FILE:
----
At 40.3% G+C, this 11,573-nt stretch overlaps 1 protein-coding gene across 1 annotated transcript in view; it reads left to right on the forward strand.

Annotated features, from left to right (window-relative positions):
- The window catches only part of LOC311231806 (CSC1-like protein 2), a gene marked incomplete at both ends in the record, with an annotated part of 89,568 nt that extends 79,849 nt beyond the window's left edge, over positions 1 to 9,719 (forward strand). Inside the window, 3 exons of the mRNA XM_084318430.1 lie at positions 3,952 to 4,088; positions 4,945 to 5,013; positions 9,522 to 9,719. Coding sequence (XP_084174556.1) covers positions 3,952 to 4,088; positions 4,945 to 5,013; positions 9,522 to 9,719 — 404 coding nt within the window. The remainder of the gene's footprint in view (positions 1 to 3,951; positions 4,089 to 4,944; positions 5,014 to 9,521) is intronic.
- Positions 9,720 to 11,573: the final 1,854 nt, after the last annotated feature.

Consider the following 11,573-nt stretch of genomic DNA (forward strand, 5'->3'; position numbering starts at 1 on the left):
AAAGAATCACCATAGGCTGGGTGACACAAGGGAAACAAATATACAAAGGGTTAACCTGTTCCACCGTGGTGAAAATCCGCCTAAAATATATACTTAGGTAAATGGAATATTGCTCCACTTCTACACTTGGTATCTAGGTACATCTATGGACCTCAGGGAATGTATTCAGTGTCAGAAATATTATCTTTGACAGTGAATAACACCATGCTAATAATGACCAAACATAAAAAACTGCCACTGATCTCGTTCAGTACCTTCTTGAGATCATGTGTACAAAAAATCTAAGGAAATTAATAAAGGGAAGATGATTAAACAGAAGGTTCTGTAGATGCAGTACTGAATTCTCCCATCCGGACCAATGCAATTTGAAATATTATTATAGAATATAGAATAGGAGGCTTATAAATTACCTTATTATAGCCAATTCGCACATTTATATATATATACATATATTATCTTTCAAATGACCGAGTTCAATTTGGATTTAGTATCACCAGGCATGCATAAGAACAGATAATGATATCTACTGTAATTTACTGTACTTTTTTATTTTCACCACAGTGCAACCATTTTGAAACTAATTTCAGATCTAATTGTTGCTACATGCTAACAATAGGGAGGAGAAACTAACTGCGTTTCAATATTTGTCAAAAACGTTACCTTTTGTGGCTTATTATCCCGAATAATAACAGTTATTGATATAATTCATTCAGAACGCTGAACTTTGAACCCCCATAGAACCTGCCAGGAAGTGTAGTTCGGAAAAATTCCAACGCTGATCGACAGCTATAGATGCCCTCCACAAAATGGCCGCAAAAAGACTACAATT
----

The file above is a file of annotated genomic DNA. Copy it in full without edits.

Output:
At 40.3% G+C, this 11,573-nt stretch overlaps 1 protein-coding gene across 1 annotated transcript in view; it reads left to right on the forward strand.

Annotated features, from left to right (window-relative positions):
- The window catches only part of LOC311231806 (CSC1-like protein 2), a gene marked incomplete at both ends in the record, with an annotated part of 89,568 nt that extends 79,849 nt beyond the window's left edge, over positions 1 to 9,719 (forward strand). Inside the window, 3 exons of the mRNA XM_084318430.1 lie at positions 3,952 to 4,088; positions 4,945 to 5,013; positions 9,522 to 9,719. Coding sequence (XP_084174556.1) covers positions 3,952 to 4,088; positions 4,945 to 5,013; positions 9,522 to 9,719 — 404 coding nt within the window. The remainder of the gene's footprint in view (positions 1 to 3,951; positions 4,089 to 4,944; positions 5,014 to 9,521) is intronic.
- Positions 9,720 to 11,573: the final 1,854 nt, after the last annotated feature.

Consider the following 11,573-nt stretch of genomic DNA (forward strand, 5'->3'; position numbering starts at 1 on the left):
AAAGAATCACCATAGGCTGGGTGACACAAGGGAAACAAATATACAAAGGGTTAACCTGTTCCACCGTGGTGAAAATCCGCCTAAAATATATACTTAGGTAAATGGAATATTGCTCCACTTCTACACTTGGTATCTAGGTACATCTATGGACCTCAGGGAATGTATTCAGTGTCAGAAATATTATCTTTGACAGTGAATAACACCATGCTAATAATGACCAAACATAAAAAACTGCCACTGATCTCGTTCAGTACCTTCTTGAGATCATGTGTACAAAAAATCTAAGGAAATTAATAAAGGGAAGATGATTAAACAGAAGGTTCTGTAGATGCAGTACTGAATTCTCCCATCCGGACCAATGCAATTTGAAATATTATTATAGAATATAGAATAGGAGGCTTATAAATTACCTTATTATAGCCAATTCGCACATTTATATATATATACATATATTATCTTTCAAATGACCGAGTTCAATTTGGATTTAGTATCACCAGGCATGCATAAGAACAGATAATGATATCTACTGTAATTTACTGTACTTTTTTATTTTCACCACAGTGCAACCATTTTGAAACTAATTTCAGATCTAATTGTTGCTACATGCTAACAATAGGGAGGAGAAACTAACTGCGTTTCAATATTTGTCAAAAACGTTACCTTTTGTGGCTTATTATCCCGAATAATAACAGTTATTGATATAATTCATTCAGAACGCTGAACTTTGAACCCCCATAGAACCTGCCAGGAAGTGTAGTTCGGAAAAATTCCAACGCTGATCGACAGCTATAGATGCCCTCCACAAAATGGCCGCAAAAAGACTACAATT